Man punched a passer-by after watching Saints derby defeat

Saints v Wigan
Saints v Wigan

A DRUNKEN rugby fan who punched a woman in the face after Saints’ humbling 32-10 loss to arch-rivals Wigan has been jailed.

Stephen Horabin, 34, launched an astonishing unprovoked assault on a woman he had never met as he drunkenly stumbled home from the pub following the June 17 derby clash.

St Helens Magistrates’ Court heard how the assault victim, Miss Aspinall, was walking home after finishing her shift at a betting shop when the flashpoint occurred.

Shortly before 10pm, as she turned a corner on Cambridge Road, Newtown, Horabin approached her on the pavement on the same side of the road.

As he approached, CCTV footage showed the defendant stretching out his arms – but gave no indication of what was about to happen.

As the two came closer together Horabin twice blocked Miss Aspinall’s path before, without warning, punching her to the right side of her face.

The victim’s co-worker, who witnessed the assault from a nearby takeaway, then confronted the defendant but Horabin shouted “I’ll flatten you as well” before trying to walk off.

As he did, Miss Aspinall’s co-worker took hold of Horabin in order to detain him while waiting for the police.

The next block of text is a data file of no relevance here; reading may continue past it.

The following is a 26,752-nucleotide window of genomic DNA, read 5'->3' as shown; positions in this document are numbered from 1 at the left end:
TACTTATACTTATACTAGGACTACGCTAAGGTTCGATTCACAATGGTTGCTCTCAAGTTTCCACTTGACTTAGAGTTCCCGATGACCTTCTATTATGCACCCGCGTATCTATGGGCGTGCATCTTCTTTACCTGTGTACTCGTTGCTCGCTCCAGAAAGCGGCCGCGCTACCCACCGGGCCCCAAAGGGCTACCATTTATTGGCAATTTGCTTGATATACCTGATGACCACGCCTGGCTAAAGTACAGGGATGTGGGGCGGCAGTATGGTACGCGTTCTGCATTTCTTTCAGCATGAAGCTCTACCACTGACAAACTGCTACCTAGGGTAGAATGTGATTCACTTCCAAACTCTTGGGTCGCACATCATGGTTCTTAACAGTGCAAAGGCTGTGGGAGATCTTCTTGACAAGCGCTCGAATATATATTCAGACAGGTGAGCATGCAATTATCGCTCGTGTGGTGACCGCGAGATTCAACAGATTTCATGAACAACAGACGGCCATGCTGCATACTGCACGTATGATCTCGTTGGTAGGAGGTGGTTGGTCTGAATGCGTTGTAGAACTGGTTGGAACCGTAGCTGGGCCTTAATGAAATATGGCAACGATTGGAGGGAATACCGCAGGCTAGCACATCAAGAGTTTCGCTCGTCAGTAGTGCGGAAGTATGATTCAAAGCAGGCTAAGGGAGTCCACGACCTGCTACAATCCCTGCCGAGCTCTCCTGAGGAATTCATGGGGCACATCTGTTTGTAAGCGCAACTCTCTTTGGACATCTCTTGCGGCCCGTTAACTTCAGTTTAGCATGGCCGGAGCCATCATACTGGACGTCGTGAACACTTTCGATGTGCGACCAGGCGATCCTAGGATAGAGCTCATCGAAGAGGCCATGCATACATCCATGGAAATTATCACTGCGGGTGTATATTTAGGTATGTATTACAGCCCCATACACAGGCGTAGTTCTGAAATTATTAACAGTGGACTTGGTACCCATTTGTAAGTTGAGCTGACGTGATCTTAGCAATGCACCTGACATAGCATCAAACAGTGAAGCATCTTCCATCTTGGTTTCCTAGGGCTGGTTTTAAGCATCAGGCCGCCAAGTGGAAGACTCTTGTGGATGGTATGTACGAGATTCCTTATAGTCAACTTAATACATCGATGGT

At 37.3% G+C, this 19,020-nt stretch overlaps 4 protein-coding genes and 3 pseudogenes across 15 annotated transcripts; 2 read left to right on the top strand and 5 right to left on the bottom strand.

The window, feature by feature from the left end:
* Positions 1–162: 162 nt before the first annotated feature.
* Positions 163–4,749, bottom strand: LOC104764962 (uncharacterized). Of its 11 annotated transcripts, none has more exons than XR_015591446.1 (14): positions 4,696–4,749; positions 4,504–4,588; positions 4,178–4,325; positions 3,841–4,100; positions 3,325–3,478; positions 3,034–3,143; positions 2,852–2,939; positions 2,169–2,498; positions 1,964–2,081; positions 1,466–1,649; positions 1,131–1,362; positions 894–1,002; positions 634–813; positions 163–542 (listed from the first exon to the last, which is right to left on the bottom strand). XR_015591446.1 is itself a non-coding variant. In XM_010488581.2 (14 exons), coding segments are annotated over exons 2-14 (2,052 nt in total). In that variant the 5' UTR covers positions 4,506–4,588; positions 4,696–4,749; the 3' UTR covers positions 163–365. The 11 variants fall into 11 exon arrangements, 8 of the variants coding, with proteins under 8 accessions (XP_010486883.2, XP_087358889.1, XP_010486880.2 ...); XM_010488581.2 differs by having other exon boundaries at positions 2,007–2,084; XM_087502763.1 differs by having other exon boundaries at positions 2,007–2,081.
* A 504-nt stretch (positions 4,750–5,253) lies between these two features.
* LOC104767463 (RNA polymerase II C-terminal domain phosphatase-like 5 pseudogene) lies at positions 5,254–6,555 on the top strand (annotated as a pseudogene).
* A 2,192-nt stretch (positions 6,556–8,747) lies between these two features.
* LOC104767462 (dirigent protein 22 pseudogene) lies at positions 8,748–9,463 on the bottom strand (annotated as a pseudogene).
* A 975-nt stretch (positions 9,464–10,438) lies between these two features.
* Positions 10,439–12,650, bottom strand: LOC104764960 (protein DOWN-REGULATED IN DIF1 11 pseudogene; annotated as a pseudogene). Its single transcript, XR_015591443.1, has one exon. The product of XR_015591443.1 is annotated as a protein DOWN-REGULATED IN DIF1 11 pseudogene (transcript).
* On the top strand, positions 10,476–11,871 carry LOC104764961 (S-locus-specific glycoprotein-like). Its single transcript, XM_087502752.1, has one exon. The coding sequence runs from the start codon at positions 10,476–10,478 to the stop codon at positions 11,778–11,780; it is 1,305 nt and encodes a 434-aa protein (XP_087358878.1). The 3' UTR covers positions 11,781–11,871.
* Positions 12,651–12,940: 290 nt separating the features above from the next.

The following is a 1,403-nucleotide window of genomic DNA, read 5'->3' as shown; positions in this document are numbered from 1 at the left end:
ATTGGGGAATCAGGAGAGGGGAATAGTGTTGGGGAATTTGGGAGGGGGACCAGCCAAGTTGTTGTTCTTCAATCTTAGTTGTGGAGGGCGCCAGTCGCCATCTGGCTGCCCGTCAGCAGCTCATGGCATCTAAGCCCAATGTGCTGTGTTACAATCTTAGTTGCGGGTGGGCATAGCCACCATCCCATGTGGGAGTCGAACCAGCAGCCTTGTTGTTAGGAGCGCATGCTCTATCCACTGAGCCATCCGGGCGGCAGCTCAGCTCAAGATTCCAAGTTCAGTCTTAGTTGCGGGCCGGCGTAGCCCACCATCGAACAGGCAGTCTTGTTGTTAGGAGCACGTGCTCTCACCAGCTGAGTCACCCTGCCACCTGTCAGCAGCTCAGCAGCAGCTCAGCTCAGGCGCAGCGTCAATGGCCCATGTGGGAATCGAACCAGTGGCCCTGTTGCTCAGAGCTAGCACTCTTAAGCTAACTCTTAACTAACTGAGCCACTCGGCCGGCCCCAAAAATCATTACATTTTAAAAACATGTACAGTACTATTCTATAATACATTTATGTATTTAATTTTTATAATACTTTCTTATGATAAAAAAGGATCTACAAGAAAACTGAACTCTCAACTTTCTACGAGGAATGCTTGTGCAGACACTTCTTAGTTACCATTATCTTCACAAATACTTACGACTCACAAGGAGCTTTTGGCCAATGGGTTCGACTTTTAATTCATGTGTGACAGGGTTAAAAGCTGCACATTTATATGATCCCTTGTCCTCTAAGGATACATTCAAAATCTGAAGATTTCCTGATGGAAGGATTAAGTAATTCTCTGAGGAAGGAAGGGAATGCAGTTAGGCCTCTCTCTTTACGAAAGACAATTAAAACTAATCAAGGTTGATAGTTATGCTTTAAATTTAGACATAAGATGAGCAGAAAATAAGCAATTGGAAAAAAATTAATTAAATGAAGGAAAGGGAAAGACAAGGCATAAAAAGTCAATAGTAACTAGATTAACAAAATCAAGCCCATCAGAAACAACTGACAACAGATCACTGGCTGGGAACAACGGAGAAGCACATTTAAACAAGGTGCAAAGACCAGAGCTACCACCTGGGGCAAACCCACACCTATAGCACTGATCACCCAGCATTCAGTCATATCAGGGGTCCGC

In interview, Horabin denied the assault but admitted that his memory was hazy because he had downed five pints while watching the rugby in a nearby pub.

When he was shown CCTV footage of the incident, he made no comment. The court also heard that Horabin, of Sidney Street, Newtown, had been handed a suspended prison sentence last year for an assault on a 13-year-old boy and had a string of violent offences on his record.

David Achilles, defending Horabin, said his client had described the assault as “a slap” and argued that the incident was over in a split second.

He conceded that it was “a serious incident”, but argued that it was a single blow, that his client had subsequently shown remorse and that Horabin deserved credit for his early guilty plea.

Jailing Horabin for nine weeks, JPs said the defendant could “pose a threat to the public”.